Use Distribution Lists or Security Groups to Add Accounts to DLP Policies

Teams and DLP (and now OneDrive too)

Updated February 24, 2021

Almost two years ago, Microsoft added Teams to the workloads supported by Data Loss Prevention (DLP) policies (Figure 1). For Teams, DLP checking occurs after users send messages to chats or channels. Offending messages are blocked, sometimes after a short delay. The system works well, but whether it is worth spending extra for Office 365 E5 licenses is debatable (DLP checking for Exchange Online and SharePoint Online is covered in Office 365 E3).

Teams chat and channel messages can be included in a DLP policy
Figure 1: Teams chat and channel messages can be included in a DLP policy

In any case, message center update MC234475 published on January 15 says that “DLP for Microsoft Teams will soon support security groups and distribution lists as part of the Teams location picker.” (Microsoft 365 roadmap item 68874). Rollout is scheduled for mid-February with completion worldwide in mid-March.

Upgrading the Teams Location Picker

The title used for MC234475 is a tad obscure for even those accustomed to working with DLP policies. The Teams location picker is a Microsoft term for the UI component used to select the Teams user accounts to include or exclude in a DLP policy. Teams shares its location picker with Exchange Online while SharePoint and OneDrive for Business, which operate based on site URLs, have a different picker. Many DLP policies operate on a whole organization basis, meaning that no accounts are explicitly included or excluded as the DLP policy applies to every channel and every user in the organization. In these cases, you don’t worry about the location picker because it’s not used.

Things are more problematic when different policies are deployed to different user groups within an organization. Now the location picker is used to select which accounts come within the scope of a DLP policy. Exchange Online has always used distribution lists to select accounts to set the scope for policies, but up to now compliance administrators were forced to select individual accounts for Teams DLP policies (the Teams locations). The change being made in the Teams location picker allows administrators to select distribution lists and mail-enabled security groups instead of individual accounts (Figure 2).

Selecting distribution lists for a Teams DLP policy
Figure 2: Selecting distribution lists for a Teams DLP policy

Because distribution lists and mail-enabled security groups can contain more than accounts, Teams applies a filter to select only Teams-enabled accounts from the membership.

DLP Used in Large Organizations

Being able to use distribution lists and security groups to select the target accounts for DLP policies is a welcome update because it is much easier to add one or two distribution lists to a policy instead of finding and adding potentially hundreds of individual accounts. In addition, being able to specify distribution lists and mail-enabled security groups instead of individual accounts removes the previous limit of 1,000 individual accounts that could be added to a Teams DLP policy.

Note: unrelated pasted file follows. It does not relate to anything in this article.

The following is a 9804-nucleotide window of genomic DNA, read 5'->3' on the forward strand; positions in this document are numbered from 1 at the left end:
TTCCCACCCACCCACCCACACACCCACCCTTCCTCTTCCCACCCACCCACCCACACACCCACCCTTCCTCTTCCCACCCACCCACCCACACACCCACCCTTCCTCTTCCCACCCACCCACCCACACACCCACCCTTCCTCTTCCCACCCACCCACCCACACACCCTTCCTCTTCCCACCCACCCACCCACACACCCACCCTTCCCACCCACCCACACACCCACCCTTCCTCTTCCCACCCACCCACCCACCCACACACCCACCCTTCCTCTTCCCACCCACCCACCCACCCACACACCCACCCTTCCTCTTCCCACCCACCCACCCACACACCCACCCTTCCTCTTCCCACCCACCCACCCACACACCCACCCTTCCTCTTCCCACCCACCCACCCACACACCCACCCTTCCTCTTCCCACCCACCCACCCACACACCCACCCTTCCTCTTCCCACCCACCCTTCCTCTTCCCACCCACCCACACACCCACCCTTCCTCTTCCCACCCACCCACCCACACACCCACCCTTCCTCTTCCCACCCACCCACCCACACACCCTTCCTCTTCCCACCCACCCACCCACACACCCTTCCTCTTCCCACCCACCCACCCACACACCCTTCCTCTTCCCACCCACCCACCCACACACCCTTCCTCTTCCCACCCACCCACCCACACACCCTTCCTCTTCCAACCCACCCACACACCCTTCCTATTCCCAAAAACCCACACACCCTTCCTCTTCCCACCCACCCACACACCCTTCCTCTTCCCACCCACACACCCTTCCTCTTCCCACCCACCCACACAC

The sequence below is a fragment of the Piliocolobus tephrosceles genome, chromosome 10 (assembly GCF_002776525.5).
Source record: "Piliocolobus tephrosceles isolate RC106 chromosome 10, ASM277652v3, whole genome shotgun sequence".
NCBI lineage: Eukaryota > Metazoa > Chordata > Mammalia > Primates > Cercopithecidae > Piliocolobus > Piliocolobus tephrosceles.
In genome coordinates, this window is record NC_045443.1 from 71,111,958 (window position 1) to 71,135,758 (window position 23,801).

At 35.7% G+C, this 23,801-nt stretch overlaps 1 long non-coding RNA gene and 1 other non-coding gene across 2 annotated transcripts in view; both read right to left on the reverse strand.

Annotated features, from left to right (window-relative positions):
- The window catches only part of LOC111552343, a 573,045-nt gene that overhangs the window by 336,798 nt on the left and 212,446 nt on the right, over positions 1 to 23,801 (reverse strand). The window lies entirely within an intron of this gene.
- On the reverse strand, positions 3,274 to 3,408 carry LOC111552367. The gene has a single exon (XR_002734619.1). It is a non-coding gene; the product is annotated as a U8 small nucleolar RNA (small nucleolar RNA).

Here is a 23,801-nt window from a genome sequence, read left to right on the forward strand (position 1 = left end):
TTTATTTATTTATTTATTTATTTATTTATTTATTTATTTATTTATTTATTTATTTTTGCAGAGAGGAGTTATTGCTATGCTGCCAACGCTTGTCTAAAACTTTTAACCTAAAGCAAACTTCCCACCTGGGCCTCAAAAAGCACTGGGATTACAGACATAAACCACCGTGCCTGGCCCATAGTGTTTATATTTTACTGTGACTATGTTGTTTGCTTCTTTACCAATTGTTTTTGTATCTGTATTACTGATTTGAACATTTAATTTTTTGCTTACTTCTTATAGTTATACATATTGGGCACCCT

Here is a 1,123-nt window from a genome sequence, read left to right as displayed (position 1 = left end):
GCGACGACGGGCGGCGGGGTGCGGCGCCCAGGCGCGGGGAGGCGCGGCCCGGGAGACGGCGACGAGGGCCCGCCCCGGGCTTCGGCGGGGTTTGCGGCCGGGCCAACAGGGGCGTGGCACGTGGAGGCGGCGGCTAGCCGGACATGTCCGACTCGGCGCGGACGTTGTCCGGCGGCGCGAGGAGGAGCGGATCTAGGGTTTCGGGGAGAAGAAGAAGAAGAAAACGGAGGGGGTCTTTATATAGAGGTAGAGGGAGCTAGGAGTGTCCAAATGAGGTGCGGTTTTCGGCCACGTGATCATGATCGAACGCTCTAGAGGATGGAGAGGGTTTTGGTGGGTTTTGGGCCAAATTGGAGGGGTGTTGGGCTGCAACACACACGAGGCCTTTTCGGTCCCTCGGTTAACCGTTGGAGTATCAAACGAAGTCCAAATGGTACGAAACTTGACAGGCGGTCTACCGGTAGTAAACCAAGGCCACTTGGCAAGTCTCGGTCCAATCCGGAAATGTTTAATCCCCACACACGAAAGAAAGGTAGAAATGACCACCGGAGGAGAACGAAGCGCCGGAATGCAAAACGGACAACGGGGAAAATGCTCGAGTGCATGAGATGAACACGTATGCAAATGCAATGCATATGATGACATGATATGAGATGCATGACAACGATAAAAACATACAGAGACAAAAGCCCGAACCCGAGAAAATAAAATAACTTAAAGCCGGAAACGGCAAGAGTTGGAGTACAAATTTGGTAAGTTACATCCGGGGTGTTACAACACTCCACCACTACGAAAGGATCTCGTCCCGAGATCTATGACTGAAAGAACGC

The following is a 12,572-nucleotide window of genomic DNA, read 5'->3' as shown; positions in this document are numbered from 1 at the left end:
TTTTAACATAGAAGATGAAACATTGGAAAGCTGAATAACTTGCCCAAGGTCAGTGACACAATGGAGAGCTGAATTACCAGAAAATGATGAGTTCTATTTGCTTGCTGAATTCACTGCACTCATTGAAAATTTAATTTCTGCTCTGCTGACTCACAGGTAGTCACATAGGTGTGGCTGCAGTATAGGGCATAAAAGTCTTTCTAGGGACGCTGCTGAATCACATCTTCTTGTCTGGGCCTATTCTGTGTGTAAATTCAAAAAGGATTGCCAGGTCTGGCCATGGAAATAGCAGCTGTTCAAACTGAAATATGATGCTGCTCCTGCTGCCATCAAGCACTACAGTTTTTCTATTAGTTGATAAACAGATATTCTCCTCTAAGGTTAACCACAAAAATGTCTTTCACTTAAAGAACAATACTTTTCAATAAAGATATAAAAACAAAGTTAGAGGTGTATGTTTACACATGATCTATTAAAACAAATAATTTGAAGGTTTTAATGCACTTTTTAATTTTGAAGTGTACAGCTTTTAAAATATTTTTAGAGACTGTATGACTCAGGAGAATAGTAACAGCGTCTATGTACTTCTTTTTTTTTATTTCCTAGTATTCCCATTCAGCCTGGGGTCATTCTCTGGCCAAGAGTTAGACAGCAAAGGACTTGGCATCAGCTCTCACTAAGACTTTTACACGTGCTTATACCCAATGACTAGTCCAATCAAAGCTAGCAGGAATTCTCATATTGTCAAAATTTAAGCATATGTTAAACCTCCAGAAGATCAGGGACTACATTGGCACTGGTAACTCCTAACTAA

Microsoft said that Teams is used by 93 of the Fortune 100 in March 2020. Given that Teams had 44 million active users then and the latest data (October 2020) says Teams has 115 million daily active users, it’s obvious that a bunch of large organizations use Teams. Those are exactly the kind of tenants likely to use DLP to help control the sharing of confidential data. It’s also reasonable to assume that these tenants will be interested in granular control over policy scope (for instance, to apply a policy on a country or department-level basis) and therefore use the Teams location picker. Being able to use distribution lists or security groups reduces administrator workload and avoid the need to use PowerShell to update the Teams location in DLP policies when large number of accounts need to be added.

List and Group Updates Handled

Even better, if you use a distribution list or security group to define the scope of a Teams DLP policy, a background process keeps an eye on the membership of the list or group so that if accounts are added to or leave the list or group, the DLP policy is automatically adjusted to reflect the membership changes.

Picker for OneDrive for Business Accounts

Microsoft 365 notification MC241352 published on February 24 brought further good news in that the picker for OneDrive accounts in DLP policies will support distribution lists and security groups from March 2021 (Microsoft 365 roadmap item 70708). Exactly the same reasons exist why this is a welcome update.


DLP is covered in Chapter 22 of the Office 365 for IT Pros eBook. It’s not the most compelling topic we cover, but it is technically challenging and interesting in its own right.

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